This morning I drove 70 miles up the Clearwater River on the Nez Perce Reservation to the town of Kamia. Just west of it, I performed some Buddhist and personal rituals relating to the ashes of both my mother who died five years ago and those of my wife who died six months ago. It made for not only a very full day, since it was over a three hour drive each way, but also one of release and letting go . I have less than two weeks before I move back to the Bay area and lots of things still need to get done. I also have many qualms about the move concerning the care of my dog and cat and my house and belongings. It is very much a chance to practice trust in those that proffer their friendship; and that has always been difficult for me. A residue of the karma I created in my life before I got sober and went straight.
The whole reason for this move initially was the result of karma I created by being infatuated with someone and believing that there was a possible great future relationship where everything seemed to click and appear do-able. Two mature grown-ups in love, who vowed that there was nothing that could not be talked through. Turned out there were things (or a thing, anyway), that couldn’t be talked through. I had committed to moving there and the object of my affections refuses to talk to me because of… Well, now, I’m not really sure. It all seems so vapory. Almost like some sort of dream, or dare I say it, delusional. In my wisdom I thought that this was a different thing, that I could bypass the period of mourning and enter into a relationship that was founded on the principle of mutually caring about and being careful of my sick and then dying wife’s feelings, and the propriety of it all.
Not being greedy.
Letting things unfold.
Not ripping open the package.
All sorts of good ideas like that were individually, and mutually, quietly discarded as the heat and momentum built up to meeting and completing, in a way, the beginnings of something that looked very promising; a grown up thought out future with an open endedness to it; All that unfolding.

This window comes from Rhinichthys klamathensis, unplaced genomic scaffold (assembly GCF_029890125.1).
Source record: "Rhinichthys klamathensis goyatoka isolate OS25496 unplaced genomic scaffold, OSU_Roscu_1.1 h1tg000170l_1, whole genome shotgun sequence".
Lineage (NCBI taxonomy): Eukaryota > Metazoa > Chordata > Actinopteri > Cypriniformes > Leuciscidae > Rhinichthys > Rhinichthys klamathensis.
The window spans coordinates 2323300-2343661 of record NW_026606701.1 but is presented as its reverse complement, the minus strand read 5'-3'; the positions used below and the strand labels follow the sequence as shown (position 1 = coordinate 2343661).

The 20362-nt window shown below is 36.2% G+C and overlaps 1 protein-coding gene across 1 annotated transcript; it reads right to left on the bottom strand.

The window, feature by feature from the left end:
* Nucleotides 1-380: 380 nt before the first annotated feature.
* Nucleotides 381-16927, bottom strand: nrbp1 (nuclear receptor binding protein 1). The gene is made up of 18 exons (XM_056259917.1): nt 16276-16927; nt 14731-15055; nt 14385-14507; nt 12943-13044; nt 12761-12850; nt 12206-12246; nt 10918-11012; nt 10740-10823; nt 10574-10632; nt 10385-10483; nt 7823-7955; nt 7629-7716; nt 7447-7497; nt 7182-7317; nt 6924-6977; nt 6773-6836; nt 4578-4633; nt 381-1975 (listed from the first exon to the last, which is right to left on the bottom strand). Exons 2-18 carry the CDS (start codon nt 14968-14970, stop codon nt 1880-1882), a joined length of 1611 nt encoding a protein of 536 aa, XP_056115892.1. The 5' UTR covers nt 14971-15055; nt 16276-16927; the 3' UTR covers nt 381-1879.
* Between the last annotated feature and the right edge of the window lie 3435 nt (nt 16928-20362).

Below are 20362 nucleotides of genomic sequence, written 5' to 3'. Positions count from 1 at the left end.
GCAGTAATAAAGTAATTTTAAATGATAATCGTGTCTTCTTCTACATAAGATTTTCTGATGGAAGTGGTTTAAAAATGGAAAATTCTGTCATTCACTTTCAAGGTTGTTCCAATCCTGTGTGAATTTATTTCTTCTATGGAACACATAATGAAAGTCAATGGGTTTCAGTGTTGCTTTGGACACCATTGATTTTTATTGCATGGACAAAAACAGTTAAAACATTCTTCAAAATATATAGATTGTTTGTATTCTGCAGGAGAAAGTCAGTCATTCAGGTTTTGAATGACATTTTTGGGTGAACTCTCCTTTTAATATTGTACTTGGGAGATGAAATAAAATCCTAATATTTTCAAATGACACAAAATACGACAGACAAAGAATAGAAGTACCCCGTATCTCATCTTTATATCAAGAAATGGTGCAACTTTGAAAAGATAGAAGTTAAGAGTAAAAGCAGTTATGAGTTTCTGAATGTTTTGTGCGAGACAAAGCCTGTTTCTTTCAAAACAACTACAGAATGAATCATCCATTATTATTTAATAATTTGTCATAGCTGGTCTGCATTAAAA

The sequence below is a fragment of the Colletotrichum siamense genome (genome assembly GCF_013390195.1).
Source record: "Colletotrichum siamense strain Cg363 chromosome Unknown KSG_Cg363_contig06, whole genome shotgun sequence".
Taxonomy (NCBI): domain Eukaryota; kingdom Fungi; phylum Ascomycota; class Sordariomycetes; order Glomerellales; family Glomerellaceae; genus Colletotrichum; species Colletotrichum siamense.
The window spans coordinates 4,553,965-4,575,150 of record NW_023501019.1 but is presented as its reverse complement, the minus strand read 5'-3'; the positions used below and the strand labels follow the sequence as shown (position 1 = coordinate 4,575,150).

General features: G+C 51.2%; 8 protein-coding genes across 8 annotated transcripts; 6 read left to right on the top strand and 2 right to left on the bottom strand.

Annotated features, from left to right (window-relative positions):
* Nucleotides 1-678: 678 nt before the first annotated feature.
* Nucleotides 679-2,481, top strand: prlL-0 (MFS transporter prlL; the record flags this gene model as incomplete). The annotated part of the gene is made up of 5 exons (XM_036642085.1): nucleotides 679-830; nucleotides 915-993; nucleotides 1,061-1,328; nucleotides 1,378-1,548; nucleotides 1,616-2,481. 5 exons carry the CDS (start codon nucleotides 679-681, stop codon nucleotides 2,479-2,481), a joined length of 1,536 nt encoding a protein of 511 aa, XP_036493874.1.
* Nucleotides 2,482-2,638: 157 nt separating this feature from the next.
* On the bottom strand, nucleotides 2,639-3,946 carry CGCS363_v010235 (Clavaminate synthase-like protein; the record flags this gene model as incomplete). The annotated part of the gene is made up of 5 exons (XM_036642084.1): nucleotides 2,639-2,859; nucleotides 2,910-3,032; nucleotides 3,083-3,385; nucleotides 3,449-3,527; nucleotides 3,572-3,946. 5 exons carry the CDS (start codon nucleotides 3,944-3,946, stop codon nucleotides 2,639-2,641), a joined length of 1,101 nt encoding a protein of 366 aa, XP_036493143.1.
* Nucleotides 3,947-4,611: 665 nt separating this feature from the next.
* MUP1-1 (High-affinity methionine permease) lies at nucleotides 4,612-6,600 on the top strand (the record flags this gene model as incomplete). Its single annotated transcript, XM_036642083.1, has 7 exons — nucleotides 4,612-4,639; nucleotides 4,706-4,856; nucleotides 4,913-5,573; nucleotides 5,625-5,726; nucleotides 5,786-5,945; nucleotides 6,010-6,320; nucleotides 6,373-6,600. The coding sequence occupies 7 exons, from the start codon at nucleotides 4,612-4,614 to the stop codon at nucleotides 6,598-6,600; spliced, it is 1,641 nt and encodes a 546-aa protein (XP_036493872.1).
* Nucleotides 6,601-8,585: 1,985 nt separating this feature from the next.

Seems there were some small details overlooked. I won’t go into those, but suffice it to say that “my nose was wide open”, as we used to say when I was coming up in New York, and I believed that a committed relationship was just that. Oh well. Close the nose and and don’t go crazy and you won’t be committed.
Where Oh Where did my middle-path go?
The things I set in motion for one set of reasons, are now in motion and I can readily assign another newer and more sane set of reasons. They are merely what I should have done in the first place after my wife died. Take a year and go someplace safe where I can practice in a more structured setting everything I’ve been learning, or at least been taught, for these last 30 years with my wife during that time; and see what really unfolds.
Egad! I’m a selfish and headstrong and a make big mistakes sort of fool; but, I am willing to learn. (Most things that I’ve learned that had true value, I learned the hard way.)
To make amends and rectify my mistakes and sit up in the presence of the Buddha’s and the Ancestors and try and actualize the teaching in my life (one more time), and step forward into the Eternal present moment. There is and must be an “Always going on, Always going on, Always becoming…” (A portion of the Prajanparamitta Sutra)
I Take Refuge in the Buddha, for he is my True teacher.
I Take Refuge in the Dharma, since it is the Medicine for all my suffering.
I Take Refuge in the Sangha, since its members, are Truly Wise and compassionate.
I send merit and best wishes as your Path unfolds, Helmut. Sounds like a time of meeting many challenges. There is suffering, but I have heard that there is also an end to suffering. I am reading a book, “Cultivating the Empty Field”, written almost 100 years before Master Dogen, and found a word or two that seems to speak to your intention to sit up in the presence of the Buddhas and Ancestors;
“Having turned yourself around, accepting your situation, if you set foot on the path, spriitual energy will marvelously transport you.”
Hang in there!
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That was really nicely put Ed. Helmut, I wish you infinite support from the universe and beyond. Happy trails, and if there is anything I can do, please don’t hesitate to ask.
In gassho my sangha brothers,
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I just found this on your site and had a good laugh at the expression “nose wide open.” That was such a common phrase at a particular time and place in my life that just seeing it in print catapulted me back in time to a different place and situation that I haven’t thought of for many years. Since this was written some time ago, I hope that you’ve gotten where you need to be on the situations you described. In gassho, Sherry
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